Inside Dallas’s smart, intimate cocktail den Apothecary there are Hawthorne strainers and jiggers and shakers and most of the tools you’d expect at a craft bar. But you’ll also find centrifuges, liquid nitrogen, and iSi cannisters that befit Apothecary’s modernist approach. So it’s no surprise that the Old Fashioned on the current menu is certainly not old fashioned.
The cocktail, dubbed the Pekin Tom, is made with a bourbon washed in the fat from a duck confit, and it’s flavored additionally with stew-esque spices of bay leaf and thyme and a nod to Texas barbecue. “Because we finish the drink smoked, the first flavor note you get is pecan wood smoke, which prepares the palate to receive something rich, like duck confit,” says Tanner Agar, Apothecary’s owner and creative director. And it’s the hit of richness he believes makes the drink really stand out.
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“Fat-washing a spirit is like spreading soft butter across warm bread,” Agar says. “It adds a velvety texture, and the process is easy, affordable, and transformative.” However, it’s not just bars with a modernist perspective pushing fat-washed spirits to new creative heights—from traditionalist strongholds to progressive cocktail dens, bars across the country are adding fresh twists to this tried-and-true technique.
Fat washing began in 2007 in Manhattan’s East Village, at a bar called PDT, when bartender Don Lee decided to pour cooled bacon fat into whiskey. After a few hours, he put the container in the freezer. Once the fat cap formed, he then strained the whiskey. It held a delicious, subtle, smoky, salty undertone, singing of bacon. That Benton’s Bacon Old Fashioned was a huge hit, and a modern cocktail technique went global.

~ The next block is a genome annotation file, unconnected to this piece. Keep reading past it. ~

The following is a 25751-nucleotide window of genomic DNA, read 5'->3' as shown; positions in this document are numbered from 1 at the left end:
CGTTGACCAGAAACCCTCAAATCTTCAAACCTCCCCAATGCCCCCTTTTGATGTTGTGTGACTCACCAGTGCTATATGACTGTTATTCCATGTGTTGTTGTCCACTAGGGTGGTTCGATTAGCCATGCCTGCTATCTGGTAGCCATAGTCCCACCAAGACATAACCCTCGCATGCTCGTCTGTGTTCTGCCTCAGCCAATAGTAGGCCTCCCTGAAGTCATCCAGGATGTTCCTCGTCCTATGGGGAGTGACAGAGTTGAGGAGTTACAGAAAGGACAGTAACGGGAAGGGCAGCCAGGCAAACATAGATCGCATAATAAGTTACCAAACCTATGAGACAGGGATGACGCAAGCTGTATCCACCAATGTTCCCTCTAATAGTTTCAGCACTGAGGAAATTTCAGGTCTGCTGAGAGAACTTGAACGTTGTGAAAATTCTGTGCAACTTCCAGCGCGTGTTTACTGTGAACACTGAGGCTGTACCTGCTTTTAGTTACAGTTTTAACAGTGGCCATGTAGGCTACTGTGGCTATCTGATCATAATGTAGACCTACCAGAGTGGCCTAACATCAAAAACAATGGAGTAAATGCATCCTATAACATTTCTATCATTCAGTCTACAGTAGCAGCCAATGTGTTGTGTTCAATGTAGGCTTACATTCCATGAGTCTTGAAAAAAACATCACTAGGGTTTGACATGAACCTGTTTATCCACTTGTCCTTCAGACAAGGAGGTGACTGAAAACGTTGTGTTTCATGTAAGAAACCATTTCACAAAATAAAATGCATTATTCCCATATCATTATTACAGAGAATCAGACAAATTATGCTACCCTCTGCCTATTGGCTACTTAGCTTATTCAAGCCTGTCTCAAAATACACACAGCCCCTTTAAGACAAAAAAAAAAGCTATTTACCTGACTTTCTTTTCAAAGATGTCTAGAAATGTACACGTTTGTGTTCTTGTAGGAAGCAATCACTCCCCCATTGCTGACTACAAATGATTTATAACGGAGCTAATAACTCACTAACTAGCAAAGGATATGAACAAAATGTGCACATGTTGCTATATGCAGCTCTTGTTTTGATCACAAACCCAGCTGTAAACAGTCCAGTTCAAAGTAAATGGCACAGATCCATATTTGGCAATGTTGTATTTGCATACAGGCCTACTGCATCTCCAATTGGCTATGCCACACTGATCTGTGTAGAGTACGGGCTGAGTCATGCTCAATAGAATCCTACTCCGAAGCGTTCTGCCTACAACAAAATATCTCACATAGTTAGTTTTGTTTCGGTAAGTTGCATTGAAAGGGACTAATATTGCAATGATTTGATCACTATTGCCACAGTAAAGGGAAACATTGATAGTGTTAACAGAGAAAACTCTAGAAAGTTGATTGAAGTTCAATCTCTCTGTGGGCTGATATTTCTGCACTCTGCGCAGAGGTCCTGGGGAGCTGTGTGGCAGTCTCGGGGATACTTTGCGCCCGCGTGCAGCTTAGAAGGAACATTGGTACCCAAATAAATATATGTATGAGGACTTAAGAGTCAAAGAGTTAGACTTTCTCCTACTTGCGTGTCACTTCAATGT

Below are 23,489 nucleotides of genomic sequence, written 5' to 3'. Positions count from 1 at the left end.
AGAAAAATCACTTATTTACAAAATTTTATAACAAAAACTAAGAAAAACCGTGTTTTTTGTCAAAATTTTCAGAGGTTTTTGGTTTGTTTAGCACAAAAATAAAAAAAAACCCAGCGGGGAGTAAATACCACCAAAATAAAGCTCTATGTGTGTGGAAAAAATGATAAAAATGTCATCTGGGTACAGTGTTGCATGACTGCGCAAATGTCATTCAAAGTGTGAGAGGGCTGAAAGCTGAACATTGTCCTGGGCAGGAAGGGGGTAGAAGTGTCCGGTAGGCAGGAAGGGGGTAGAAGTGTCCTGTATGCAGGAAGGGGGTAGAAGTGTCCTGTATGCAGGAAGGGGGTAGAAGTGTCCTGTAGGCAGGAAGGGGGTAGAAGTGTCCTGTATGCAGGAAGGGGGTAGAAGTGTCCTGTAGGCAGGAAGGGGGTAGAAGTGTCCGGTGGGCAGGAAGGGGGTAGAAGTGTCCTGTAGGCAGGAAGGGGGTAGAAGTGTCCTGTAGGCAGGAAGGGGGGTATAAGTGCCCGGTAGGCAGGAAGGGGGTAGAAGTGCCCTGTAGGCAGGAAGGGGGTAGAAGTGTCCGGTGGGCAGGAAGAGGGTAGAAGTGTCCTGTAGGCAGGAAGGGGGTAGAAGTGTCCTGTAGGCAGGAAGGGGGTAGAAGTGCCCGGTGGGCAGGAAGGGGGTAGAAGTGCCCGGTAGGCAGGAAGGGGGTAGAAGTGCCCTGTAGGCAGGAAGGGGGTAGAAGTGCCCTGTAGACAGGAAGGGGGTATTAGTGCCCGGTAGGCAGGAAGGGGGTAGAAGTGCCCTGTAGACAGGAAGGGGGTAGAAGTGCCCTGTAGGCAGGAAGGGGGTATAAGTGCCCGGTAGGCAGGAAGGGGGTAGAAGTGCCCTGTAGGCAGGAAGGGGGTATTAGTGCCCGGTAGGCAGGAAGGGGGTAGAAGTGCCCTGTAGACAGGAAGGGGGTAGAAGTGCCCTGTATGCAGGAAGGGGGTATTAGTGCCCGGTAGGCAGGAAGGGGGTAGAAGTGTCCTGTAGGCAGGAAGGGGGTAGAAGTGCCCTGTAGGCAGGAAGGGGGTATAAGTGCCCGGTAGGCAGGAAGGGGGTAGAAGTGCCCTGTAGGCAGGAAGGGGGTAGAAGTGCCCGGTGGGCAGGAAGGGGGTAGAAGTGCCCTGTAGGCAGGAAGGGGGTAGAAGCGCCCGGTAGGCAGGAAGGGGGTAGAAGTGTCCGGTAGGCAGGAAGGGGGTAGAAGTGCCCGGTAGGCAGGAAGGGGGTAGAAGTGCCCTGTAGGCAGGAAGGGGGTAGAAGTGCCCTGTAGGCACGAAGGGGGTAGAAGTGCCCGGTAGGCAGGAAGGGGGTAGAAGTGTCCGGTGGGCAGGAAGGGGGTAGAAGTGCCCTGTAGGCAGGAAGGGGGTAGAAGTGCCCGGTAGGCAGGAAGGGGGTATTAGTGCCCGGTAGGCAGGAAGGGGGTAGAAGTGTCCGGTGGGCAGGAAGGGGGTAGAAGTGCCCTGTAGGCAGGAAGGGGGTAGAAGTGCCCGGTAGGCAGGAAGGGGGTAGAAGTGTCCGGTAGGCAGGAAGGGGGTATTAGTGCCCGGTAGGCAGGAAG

So while fat washing might not be brand new, it has seen fresh energy this summer, and is ramping towards a spectacularly flavorful fall, as bartenders explore more esoteric fats—pepperoni to sesame oil to coconut—and reach for lighter spirits, like gin and vodka.
The Old Fashioned was the first template for fat washing, and it remains a favorite framework. What began with bacon has branched out. This summer, guests found vegetarian washed cocktails, and even Indian gravies behind the bar.
“Our Slow Cheetah is a coconut-fat washed Famous Grouse Scotch, with passion fruit liqueur, and Italicus Rosolio, which has notes of bergamot, Angostura and El Guapo Polynesian Kiss bitters,” says Carlo Caroscio, head bartender at The Danforth in Portland, Maine. This Old Fashioned variation’s surprising Tiki influences helped it sell in sweltering summer temps.
Further south, at Gulaabo—an Indian restaurant opened this summer in Manhattan’s Theater District—the kitchen focuses on Punjabi staples, like a beloved Chicken Makhani. Also known as Butter Chicken, the dish demands a decadent gravy, made with tomatoes, onions, garlic, ginger, red chili, garam masala, and fenugreek leaves, plus butter and cream. Mixologist Suyash Pande took extra sauce from the kitchen to the bar menu, by fat washing a whiskey with it. “We strain it using a coffee filter,” says Pande, “and use the whiskey, along with honey—an essential ingredient for Makhani—Peychaud’s and Angostura bitters. It’s finished with expressed grapefruit zest and garnished with house made naan.”